Simon Vander Woude: So obviously in California, water's going to be probably the biggest threat to the California dairy industry. The Sustainable Groundwater Management Act is being aggressively implemented here in California. As heavily as California is regulated, water was one thing that was never regulated here up until a few years ago. So it was kind of the wild, wild west on water. And we have enough water, we just don't manage it well here in California, that's a farmer's perspective, and I think pretty much all farmers in California would agree to that. We work with our state agencies and the water boards and that sort of stuff to try to do a better job of managing it. And we as the farming community have stepped up and taken steps to become more sustainable with water.
Simon Vander Woude: My particular farms were in pretty good shape, but that's not the case for all California dairies. And that's probably the biggest threat to the California dairy industry at this point is water. Other threats are labor, and that's something that's across the entire US. Challenges we have here is that we are now in California, we're regulated to a $15 minimum wage and a 40-hour workweek. So our employees don't want to work 40 hours, they want to work 50 or 60 hours. That's what they're used to doing and that's kind of the norm in agriculture, a lot of that now is at overtime rates. That's probably the two biggest challenges here in California, are water and labor.
Alan Bjerga, NMPF: Given that and the uncertainty that can be faced in dairy, I want to go back to something you were talking about earlier, the role of faith and family on your farm. You talked earlier about the messages you were receiving both from the Lord and your mother, which sounds like a quite formidable combination.
Simon Vander Woude: I think we begin every day acknowledging that what we have is not our own, it's a gift from the Lord and we have to be good stewards of the gifts that he's blessed us with. We've been very blessed here. We've worked hard and we have been able to acquire quite a bit of property and cows and that sort of stuff here, but we are stewards of this to honor and glorify the Lord. And as long as we start each day acknowledging that and acknowledge that throughout the day, life is good. We've been very blessed and we know that it's a gift from the Lord. So it's our job to be a blessing to others.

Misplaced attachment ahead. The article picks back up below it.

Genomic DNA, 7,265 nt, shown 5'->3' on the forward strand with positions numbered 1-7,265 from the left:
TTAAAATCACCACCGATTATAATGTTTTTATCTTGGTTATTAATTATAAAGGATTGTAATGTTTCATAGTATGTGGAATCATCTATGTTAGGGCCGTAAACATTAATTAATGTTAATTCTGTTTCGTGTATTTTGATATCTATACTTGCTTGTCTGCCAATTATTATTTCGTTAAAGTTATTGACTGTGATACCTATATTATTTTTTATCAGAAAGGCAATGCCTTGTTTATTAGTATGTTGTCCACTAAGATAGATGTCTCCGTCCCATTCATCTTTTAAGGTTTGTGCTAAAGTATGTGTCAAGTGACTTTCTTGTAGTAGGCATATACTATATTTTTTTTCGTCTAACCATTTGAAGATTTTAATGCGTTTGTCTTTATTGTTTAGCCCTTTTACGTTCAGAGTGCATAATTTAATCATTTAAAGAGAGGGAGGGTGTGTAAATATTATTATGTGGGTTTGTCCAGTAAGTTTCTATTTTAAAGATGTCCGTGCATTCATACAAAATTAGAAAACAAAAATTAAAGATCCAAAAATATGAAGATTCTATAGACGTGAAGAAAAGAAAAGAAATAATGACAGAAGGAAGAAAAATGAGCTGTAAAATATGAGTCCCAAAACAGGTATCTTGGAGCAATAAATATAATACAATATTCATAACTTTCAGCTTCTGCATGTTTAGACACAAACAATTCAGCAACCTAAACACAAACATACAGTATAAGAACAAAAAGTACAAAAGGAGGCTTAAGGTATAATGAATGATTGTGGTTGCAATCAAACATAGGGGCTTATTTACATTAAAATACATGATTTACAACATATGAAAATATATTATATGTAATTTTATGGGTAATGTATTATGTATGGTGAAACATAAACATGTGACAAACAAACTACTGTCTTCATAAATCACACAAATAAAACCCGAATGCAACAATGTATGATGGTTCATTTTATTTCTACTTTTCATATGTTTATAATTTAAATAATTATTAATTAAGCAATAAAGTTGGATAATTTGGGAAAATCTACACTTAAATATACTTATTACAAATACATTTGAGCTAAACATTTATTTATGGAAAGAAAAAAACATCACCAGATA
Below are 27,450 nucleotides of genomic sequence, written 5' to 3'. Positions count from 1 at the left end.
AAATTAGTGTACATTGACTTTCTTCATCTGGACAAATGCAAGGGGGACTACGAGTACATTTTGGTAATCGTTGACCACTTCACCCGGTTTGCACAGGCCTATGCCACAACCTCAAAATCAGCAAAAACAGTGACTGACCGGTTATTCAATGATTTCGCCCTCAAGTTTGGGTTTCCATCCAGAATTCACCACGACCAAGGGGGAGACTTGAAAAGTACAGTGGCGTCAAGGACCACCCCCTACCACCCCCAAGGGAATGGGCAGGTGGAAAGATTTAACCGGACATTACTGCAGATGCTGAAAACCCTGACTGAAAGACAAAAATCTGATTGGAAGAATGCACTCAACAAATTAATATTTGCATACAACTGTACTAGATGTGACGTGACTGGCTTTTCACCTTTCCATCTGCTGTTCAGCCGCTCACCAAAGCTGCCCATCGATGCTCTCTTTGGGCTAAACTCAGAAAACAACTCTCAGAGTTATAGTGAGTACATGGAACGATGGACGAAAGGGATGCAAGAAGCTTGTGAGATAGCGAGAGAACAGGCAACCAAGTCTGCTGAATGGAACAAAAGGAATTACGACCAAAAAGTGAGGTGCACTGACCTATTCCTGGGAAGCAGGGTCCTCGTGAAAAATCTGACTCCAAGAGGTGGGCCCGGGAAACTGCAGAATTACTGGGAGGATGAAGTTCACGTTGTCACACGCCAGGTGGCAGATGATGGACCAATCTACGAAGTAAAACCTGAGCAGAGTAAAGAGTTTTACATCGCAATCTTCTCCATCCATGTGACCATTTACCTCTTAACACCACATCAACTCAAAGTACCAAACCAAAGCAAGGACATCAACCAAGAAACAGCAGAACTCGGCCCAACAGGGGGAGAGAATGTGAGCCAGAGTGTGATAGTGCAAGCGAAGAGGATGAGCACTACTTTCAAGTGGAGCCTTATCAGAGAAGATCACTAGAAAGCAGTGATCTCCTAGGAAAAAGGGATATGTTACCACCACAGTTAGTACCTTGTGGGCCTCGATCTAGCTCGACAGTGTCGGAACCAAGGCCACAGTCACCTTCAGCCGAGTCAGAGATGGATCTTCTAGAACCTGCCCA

Alan Bjerga, NMPF: And what will it take to ensure that your dairy can continue to sustain that mission?
Simon Vander Woude: An open mind. I think as I tell my employees and my kids all the time, as soon as I tell you I have it all figured out, push me out of the way because there's still more to do. Here on our operations, we have added a methane digester at the home dairy. We're in the beef business through some of our breeding programs. We sell a little bit of genetics. So diversity, we diversify into different opportunities that come along and try to do our best to use those in a beneficial way for everyone.
Alan Bjerga, NMPF: We've been speaking with Simon Vander Woude who is the chairman of California Dairies Inc., a first vice-chairman of NMPF, and the owner of Vander Woude Dairy in Merced, California, who I believe may be speaking to us from his barn. What's going on in the background, Simon?
Simon Vander Woude: Oh, my manager just came in and is doing some data entry and checking on some things, and he let his St. Bernard in the office too, so he's kind of plopping around.
Alan Bjerga, NMPF: Anything you'd like to add before we let you go?
Simon Vander Woude: No, just thank you for the opportunity to share our story. And if anyone has more questions about who we are and what we do, we do have a website, vwdairies.com, and you're welcome to check it out.
Alan Bjerga, NMPF: And that's it for today's podcast. Be sure to look at NMPF Sharing Our Story page. You can get there from our homepage at nmpf.org. For more about the dairy farmers and their cooperatives who feed America and the world, you can find this podcast online on nmpf.org, and you can subscribe to it on Apple Podcast, Spotify, Google Podcast, and Amazon Music under the podcast name, Dairy Defined. Thank you for joining us.